Brix percentage: The brix percentage in the sugarcane represent the sugar content in the cane. A range of 14.70 to 17.75% with an average of 16.92% of brix was found in the canes of soma-clones while this range was 15.90 to 18.09% with an average of 17.85% in the canes of its source plants (Table 2). The result of this study do not agree with the findings of Siddiqui et al.[7]. They compared the brix percentage of canes of soma-clones with those of their parents and found the soma-clones better than their parents in this character. The variations were noted in almost all the characters under study. The soma-clones were found better in the characters, of Number of tillers/plant, Stem height, Number of nodes/stem and Root band width. There was no difference in the length of internodes of soma-clones and source plants. The cause of variation, though not well defined, have been linked with the inherent chromosomal instability in a callus culture.

Larkin et al.[11] evidenced that a major source of soma-clonal variation was due to activation of transposable elements. Whereas Siddiqui et al.[7] mentioned that one did not know the phase at which the variation arise. According to them the variations were caused by a combination of physical and chemical phenomenon. A physical factor was the environments suitable for un-inhibited growth while the chemicals in the nutrients such as 2, 4-D might induce abnormal division. The present studies proved that salt tolerant soma-clone of sugarcane (cultivar CP-43/33) can be raised through tissue culture. The variations noted in the soma-clones can be favourable or otherwise has yet to be seen from the inheritance point of view. These soma-clones can be acceptable commercially if the good characters so exhibited are transmitted through the generations.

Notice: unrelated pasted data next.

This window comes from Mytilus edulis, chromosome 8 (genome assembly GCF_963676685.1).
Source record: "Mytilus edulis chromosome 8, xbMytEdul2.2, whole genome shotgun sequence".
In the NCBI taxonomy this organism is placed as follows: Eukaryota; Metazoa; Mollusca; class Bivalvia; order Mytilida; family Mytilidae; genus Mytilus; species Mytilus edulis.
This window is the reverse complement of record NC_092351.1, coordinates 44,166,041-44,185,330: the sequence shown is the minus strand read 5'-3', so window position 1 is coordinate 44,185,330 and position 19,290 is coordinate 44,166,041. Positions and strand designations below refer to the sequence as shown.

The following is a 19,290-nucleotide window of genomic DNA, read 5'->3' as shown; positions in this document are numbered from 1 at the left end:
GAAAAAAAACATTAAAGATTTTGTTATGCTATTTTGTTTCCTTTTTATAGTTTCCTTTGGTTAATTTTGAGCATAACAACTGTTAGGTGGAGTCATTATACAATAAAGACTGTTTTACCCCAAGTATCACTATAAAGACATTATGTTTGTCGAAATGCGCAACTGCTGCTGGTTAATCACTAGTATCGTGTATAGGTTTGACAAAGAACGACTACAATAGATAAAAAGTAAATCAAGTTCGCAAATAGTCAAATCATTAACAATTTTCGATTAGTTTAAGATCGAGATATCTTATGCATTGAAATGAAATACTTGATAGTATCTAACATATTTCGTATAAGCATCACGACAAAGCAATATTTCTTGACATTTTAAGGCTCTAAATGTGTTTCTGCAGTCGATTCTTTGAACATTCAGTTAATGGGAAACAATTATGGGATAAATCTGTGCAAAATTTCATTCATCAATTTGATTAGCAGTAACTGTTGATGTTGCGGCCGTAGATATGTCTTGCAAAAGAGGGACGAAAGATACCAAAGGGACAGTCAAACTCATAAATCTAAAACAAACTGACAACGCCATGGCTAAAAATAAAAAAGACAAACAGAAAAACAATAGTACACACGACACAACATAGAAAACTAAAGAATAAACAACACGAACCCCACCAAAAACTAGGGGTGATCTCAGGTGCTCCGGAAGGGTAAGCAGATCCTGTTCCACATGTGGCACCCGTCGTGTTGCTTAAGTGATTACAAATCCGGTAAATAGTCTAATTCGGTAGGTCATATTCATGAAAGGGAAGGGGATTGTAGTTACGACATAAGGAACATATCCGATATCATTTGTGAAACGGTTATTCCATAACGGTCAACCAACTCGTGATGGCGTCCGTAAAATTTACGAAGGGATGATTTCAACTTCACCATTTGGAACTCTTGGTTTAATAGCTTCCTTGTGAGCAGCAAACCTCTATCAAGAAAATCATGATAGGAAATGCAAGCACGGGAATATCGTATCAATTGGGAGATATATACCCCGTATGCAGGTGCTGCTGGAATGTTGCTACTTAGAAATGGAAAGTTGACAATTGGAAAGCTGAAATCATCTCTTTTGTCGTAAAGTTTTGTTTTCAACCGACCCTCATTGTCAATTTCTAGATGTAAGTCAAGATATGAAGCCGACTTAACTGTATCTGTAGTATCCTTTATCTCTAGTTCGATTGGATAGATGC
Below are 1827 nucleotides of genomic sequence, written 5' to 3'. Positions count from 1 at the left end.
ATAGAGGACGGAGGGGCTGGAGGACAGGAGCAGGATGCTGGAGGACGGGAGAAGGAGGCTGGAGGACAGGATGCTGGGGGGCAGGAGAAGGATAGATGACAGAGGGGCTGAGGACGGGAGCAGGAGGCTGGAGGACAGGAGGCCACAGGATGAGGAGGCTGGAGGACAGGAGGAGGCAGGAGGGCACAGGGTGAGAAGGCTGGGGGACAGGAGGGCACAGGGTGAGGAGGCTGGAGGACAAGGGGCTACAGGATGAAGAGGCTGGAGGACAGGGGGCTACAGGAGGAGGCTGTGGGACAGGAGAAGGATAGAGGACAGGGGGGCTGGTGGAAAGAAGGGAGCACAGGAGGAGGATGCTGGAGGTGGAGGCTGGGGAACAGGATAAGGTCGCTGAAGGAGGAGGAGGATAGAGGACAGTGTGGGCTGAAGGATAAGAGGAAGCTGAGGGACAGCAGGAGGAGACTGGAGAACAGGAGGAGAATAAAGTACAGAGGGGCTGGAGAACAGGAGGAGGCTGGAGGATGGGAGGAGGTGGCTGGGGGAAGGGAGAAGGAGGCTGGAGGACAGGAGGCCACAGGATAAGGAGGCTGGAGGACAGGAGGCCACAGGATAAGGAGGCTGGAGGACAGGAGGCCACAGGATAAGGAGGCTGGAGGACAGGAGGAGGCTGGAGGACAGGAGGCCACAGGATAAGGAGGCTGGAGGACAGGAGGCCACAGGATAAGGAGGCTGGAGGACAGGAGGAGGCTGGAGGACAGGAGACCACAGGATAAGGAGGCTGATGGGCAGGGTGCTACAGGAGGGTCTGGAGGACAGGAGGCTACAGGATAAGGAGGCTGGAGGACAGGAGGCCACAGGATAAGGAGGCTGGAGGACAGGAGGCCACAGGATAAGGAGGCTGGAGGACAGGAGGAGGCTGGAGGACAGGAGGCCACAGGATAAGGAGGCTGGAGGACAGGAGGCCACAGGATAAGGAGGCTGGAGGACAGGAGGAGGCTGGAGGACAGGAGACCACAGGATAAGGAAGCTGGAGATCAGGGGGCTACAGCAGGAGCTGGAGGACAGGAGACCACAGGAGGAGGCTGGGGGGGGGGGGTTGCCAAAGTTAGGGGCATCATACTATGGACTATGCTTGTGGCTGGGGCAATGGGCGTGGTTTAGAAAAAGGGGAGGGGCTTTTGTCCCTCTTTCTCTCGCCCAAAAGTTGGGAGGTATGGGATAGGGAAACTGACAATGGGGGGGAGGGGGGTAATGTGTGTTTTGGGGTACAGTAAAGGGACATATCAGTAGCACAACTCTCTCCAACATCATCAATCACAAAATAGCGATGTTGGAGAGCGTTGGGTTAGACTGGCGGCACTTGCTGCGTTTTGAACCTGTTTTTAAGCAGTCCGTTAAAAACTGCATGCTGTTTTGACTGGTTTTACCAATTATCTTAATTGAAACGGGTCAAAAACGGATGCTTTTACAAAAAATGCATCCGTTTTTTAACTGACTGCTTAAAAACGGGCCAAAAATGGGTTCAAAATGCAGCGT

However, decrease in the brix percentage in soma-clones is a cause of concern and needs further study for rectification.

REFERENCES
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3:  Murashige, T. and F. Skoog, 1962. A revised medium for rapid growth and bio assays with tobacco tissue cultures. Physiol. Planta., 15: 473-497.
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9:  Shahid, M.T.H., M.S. Shaheen and M.S. Mirrza, 1990. Studies on comparative response of sugarcane varieties to callus production. Proceeding of National Seminar on Sugarcane Production, Jan. 21-22, Ayub Agriculture Research Institute, Faisalabad, Pakistan, pp: 89-95.

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11:  Larkin, P.J., R.I.S. Brettell, S.A. Ryan, P.A. Davies, M.A. Pallotta and W.R. Scowcroft, 1985. Somacloneal Variation: Impact on Plant Biology and Breeding Strategies. In: Biotechnology in Plant Science: Relevance to Agriculture in the Eighties, Zaitlin, M., P. Day and A. Hollander (Eds.). Academic Press, New York, pp: 83-100.